RICARDO ALARCÓN: You should not overstate the role of diplomats, the profession. The real force that brought about this result was the struggle of the peoples—first of all, the Cuban people, for having resisted for so long time all the odds that that U.S. policy imposed upon us, but also a victory for the rest—the resistance of the rest of the peoples in this hemisphere, including many, many American friends.
AMY GOODMAN: You have been a diplomat for decades.
RICARDO ALARCÓN: Yeah.
AMY GOODMAN: Cuba was just taken off the list of terrorist nations in the United States. How does that feel, not to be considered a terrorist anymore?
RICARDO ALARCÓN: Frankly speaking, you had asked Nelson Mandela how did he feel about being in that list. Mandela was considered a terrorist probably for a longer period of time. His entire life, when he was in prison, when he got out of prison, when he was elected president of South Africa, when he got the Nobel Peace Prize, he was on the list of the State Department list of terrorists. And they took him out in 2008, I suspect, because they were suspecting Mandela was going to die and was going to die in that infamous list. By the way, it was a senator from Massachusetts, now secretary of state, who said at that time that it was a shame on the U.S. policy to have that list and in that list people like Mandela. In the list or not being in the list, it doesn’t matter. The embargo is a matter of other laws, other different laws that has to be removed.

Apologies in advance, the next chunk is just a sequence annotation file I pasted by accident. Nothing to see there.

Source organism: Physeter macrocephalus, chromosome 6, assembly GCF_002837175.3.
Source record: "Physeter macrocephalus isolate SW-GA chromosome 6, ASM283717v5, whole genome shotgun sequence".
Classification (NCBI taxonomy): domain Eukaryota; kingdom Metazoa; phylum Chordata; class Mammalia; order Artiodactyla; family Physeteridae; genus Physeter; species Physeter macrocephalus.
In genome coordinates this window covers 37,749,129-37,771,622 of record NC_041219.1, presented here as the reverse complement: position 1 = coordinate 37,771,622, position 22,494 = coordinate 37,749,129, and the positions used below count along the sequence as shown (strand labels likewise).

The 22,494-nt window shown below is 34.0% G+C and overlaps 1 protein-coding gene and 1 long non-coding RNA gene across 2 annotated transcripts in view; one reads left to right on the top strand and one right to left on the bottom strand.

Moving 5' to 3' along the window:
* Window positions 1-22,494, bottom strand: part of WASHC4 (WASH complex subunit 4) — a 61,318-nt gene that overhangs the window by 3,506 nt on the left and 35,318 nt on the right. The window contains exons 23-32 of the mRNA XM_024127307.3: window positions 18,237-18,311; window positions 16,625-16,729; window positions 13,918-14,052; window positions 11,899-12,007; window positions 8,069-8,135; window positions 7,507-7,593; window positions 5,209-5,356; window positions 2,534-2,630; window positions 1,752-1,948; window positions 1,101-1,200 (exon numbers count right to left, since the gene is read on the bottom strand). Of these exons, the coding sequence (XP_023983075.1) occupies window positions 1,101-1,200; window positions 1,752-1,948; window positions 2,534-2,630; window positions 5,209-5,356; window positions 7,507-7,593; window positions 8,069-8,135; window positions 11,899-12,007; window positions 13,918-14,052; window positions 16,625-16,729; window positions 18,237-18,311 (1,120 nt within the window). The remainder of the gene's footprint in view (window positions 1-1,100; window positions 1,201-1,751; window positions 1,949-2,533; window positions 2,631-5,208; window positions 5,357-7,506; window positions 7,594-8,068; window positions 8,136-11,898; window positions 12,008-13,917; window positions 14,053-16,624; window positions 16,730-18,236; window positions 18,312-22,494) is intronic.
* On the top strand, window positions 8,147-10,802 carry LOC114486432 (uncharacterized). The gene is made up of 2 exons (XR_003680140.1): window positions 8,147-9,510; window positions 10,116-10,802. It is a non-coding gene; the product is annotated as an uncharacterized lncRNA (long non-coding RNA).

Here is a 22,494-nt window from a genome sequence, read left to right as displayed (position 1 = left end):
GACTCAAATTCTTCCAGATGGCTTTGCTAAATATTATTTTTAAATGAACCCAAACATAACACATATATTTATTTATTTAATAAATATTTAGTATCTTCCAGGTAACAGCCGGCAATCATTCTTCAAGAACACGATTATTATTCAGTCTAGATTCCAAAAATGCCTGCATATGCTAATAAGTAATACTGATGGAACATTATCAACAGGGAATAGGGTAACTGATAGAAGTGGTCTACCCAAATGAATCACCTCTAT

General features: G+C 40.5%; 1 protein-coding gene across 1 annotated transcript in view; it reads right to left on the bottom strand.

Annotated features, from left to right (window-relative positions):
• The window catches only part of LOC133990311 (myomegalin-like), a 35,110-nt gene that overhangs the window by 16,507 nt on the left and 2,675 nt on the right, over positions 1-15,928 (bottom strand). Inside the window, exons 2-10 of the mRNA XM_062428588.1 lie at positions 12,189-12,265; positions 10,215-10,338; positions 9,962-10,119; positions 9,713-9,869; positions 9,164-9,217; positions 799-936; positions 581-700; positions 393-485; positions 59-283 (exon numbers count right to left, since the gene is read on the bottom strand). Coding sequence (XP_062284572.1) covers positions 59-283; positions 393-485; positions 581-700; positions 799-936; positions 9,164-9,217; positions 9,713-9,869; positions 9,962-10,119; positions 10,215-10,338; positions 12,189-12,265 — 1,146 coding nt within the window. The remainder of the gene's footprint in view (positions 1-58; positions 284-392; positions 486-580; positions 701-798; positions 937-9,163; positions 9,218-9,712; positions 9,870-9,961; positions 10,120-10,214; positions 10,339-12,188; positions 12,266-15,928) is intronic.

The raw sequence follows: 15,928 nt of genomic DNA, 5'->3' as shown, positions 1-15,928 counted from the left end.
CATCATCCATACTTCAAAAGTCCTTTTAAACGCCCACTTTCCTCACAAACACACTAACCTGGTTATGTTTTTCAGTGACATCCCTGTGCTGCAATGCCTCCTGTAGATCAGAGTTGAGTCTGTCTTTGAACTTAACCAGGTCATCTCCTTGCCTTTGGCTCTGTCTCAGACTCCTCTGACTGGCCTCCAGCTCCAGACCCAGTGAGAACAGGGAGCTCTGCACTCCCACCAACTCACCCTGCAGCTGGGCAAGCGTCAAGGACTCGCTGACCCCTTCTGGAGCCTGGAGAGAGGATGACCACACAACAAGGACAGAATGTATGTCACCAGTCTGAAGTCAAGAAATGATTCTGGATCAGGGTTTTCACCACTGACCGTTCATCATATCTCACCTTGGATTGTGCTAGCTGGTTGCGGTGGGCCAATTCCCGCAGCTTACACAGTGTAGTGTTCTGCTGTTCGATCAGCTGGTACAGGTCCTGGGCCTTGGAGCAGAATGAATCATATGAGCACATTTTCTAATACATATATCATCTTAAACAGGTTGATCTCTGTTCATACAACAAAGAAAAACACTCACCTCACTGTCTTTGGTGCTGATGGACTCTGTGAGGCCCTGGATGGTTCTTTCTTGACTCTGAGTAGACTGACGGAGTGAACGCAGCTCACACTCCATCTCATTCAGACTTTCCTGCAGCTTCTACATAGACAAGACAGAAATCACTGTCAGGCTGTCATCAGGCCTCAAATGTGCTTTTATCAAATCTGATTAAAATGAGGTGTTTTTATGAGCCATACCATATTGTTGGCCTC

AMY GOODMAN: Ricardo Alarcón, I want to thank you very much for being with us.
RICARDO ALARCÓN: Thank you very much, Amy.
AMY GOODMAN: Ricardo Alarcón, the former head of the Cuban Parliament. He is coming to Washington, D.C., and leaving almost immediately, as well as the other members of the parliamentary delegation. His visa only allowed him to be at the Cuban Embassy and travel back and forth to Dulles Airport.